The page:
thirdly, the – the – […] to keep secret and if he will mandatorily comply [this part is hard because there are bits missing. But basically, it says, keep your mouth shut and obey.]

the candidate answers yes.

This is pretty cool. Congratulations to the team! What’s next?

Die Nibelungen von Fritz Lang

Remember me posting about the pains of finding a version of Fritz Lang’s epic movie “Die Nibelungen”?

arte, a german/french broadcaster, now has the original restored version online for seven days. I watched it yesterday, it is amazing.

Also, this german documentary about the movie and its history is now online and it is very accurate. I recorded everything. You should watch it now while it is online.

“Los Nibelungos” – srsly?

I am currently researching the Nibelungenlied for my oral exam. It’s probably the most famous German medieval epic. I’m sure everyone has heard the tale of Siegfried, the Dragon Slayer, once or twice in their lives. With its fame also comes great tragedy. The epic has been abused by the Nazis who made it into something it was not: a representation of true Germanic identity, loyalty, courage and all their propaganda bullshit. So, as you see, there have been various re-tellings of this tale, which was by the way written down around 12oo A.C. There are also various TV adaptions.

“In 1924,director Fritz Lang made a duology of silent fantasy films of the epic: Die Nibelungen: Siegfried and Die Nibelungen: Kriemhilds Rache.” (wiki) Here is a segment.

This is probably the most skillful adaption into film, so I wanted to see it. Download the movie somewhere, buy the DVD used or new, or what have you. I ended up digging deeper than I thought I would have to. As it turns out, the movie has been restored by the Murnau Stiftung. Also, a new final scene was inserted: UFA cut the the slaughtering of Kriemhilt, I think. Fun fact: the movie was not intended to be black and white, but actually a sort of orange tint. Now I really want to watch this.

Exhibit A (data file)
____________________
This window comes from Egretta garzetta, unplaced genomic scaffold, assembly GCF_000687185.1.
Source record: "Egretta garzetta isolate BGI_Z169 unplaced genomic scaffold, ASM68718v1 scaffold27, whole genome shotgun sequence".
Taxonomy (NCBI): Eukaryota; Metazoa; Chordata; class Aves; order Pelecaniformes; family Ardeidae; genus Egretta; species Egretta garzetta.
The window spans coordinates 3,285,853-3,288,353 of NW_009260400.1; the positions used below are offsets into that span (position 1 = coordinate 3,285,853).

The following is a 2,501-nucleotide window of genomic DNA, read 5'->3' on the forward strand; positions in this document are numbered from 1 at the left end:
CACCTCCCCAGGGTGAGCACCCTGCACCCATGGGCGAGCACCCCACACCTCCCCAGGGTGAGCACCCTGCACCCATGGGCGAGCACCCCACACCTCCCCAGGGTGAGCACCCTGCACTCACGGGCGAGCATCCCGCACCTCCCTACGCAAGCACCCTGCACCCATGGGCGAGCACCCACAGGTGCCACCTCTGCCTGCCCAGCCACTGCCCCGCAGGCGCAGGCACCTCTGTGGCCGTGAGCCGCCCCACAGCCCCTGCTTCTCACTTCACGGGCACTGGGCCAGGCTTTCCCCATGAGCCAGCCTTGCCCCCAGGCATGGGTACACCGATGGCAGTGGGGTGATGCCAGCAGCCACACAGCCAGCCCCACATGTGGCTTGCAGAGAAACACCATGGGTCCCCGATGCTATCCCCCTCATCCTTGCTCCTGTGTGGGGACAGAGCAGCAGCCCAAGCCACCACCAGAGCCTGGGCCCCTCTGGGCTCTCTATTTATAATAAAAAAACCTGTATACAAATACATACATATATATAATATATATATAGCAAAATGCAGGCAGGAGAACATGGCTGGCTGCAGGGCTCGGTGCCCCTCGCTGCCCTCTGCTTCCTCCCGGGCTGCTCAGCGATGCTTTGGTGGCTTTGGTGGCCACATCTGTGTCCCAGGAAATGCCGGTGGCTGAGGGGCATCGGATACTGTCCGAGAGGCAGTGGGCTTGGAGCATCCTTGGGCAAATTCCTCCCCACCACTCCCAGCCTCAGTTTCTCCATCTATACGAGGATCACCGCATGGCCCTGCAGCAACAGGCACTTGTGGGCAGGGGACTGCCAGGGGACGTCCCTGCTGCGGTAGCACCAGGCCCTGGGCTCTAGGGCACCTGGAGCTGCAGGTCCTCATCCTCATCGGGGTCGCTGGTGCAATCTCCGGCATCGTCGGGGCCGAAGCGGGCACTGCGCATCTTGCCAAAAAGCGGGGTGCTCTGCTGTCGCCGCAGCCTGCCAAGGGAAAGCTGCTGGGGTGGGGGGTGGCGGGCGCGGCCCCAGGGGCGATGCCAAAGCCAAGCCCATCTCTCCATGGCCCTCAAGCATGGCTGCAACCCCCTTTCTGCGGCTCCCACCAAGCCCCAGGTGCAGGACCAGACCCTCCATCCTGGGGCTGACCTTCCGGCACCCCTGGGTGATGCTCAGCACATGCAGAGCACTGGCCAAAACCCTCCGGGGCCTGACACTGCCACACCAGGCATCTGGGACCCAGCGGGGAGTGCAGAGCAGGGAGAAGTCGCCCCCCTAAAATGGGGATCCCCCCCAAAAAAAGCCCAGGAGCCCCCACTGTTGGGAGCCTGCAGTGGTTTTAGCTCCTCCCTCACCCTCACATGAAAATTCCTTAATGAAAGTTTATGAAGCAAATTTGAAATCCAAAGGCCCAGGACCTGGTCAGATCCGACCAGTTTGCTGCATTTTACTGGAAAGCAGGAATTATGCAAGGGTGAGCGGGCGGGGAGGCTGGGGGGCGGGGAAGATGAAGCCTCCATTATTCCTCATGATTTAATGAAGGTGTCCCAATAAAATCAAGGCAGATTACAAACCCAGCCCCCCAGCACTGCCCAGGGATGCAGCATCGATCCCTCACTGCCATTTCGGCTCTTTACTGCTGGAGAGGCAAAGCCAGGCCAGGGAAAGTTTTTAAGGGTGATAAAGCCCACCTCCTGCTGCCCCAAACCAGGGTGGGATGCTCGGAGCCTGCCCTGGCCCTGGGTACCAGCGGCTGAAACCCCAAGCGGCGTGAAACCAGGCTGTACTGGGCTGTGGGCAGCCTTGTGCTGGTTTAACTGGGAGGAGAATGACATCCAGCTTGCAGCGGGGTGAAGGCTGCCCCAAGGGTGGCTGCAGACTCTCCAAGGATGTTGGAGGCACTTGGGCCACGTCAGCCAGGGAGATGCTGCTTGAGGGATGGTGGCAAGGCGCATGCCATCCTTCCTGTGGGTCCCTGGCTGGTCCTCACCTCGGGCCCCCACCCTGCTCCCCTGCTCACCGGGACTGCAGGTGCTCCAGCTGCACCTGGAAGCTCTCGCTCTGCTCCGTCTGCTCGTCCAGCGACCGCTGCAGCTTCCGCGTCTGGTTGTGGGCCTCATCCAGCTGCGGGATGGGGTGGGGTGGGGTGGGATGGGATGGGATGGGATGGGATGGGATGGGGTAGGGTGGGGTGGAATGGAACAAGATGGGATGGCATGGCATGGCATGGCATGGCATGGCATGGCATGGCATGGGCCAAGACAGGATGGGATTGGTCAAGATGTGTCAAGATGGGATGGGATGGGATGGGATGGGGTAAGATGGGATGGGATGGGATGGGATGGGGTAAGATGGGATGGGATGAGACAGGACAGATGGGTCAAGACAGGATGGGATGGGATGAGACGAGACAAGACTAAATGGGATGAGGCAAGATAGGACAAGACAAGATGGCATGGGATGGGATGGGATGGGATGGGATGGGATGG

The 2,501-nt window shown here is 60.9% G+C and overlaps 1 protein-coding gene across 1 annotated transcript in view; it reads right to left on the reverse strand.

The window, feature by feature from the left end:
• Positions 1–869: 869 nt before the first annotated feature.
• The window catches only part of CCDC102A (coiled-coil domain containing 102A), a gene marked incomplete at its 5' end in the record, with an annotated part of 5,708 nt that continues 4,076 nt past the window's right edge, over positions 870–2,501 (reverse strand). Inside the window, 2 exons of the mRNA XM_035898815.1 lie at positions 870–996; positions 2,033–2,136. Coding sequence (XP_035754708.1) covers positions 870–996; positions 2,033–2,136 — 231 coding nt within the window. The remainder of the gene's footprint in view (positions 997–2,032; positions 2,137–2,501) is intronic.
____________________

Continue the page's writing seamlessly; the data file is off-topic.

But how is it possible that apparently, you cannot buy a German movie, about ‘the’ German epic, that has been restored in Germany, IN GERMANY? The DVD has only been released in the USA, Spain and UK as far as I could gather. Taszman from Berliner Morgenpost (German newspaper) sez that the interest for classic German movies might be higher in other countries. E.g. the restored / new version of “Metropolis” was a success with 20.000 sold DVDs, while in the US of A 80.000 copies were sold. With productions costs ranging from 60.000 to 150.000 €, publishers think twice before taking the risk here.

I heard that it will be screened on arte, German TV station, on October 3rd. Maybe I’ll catch that instead of paying 50 € on amazon for a Spanish copy! Or does anyone have any suggestions?